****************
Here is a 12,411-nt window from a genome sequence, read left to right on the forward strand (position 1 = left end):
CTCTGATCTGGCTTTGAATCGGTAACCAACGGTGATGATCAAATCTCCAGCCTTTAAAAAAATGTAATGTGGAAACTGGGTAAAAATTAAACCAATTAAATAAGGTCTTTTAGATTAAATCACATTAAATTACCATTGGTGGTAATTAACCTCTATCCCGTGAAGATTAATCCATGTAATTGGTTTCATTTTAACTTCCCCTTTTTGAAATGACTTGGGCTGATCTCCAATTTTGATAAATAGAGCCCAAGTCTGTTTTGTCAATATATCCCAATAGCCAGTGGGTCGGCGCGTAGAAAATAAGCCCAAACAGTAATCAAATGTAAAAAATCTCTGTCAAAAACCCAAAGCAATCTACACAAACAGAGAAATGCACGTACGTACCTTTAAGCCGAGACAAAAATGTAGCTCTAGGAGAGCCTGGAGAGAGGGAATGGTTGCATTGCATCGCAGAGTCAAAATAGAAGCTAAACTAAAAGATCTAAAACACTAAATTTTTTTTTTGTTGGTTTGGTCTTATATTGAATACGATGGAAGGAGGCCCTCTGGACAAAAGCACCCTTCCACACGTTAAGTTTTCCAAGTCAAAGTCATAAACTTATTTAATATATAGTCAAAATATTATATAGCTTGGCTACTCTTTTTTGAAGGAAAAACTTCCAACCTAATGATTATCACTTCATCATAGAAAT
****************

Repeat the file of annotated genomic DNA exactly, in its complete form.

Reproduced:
Here is a 12,411-nt window from a genome sequence, read left to right on the forward strand (position 1 = left end):
CTCTGATCTGGCTTTGAATCGGTAACCAACGGTGATGATCAAATCTCCAGCCTTTAAAAAAATGTAATGTGGAAACTGGGTAAAAATTAAACCAATTAAATAAGGTCTTTTAGATTAAATCACATTAAATTACCATTGGTGGTAATTAACCTCTATCCCGTGAAGATTAATCCATGTAATTGGTTTCATTTTAACTTCCCCTTTTTGAAATGACTTGGGCTGATCTCCAATTTTGATAAATAGAGCCCAAGTCTGTTTTGTCAATATATCCCAATAGCCAGTGGGTCGGCGCGTAGAAAATAAGCCCAAACAGTAATCAAATGTAAAAAATCTCTGTCAAAAACCCAAAGCAATCTACACAAACAGAGAAATGCACGTACGTACCTTTAAGCCGAGACAAAAATGTAGCTCTAGGAGAGCCTGGAGAGAGGGAATGGTTGCATTGCATCGCAGAGTCAAAATAGAAGCTAAACTAAAAGATCTAAAACACTAAATTTTTTTTTTGTTGGTTTGGTCTTATATTGAATACGATGGAAGGAGGCCCTCTGGACAAAAGCACCCTTCCACACGTTAAGTTTTCCAAGTCAAAGTCATAAACTTATTTAATATATAGTCAAAATATTATATAGCTTGGCTACTCTTTTTTGAAGGAAAAACTTCCAACCTAATGATTATCACTTCATCATAGAAAT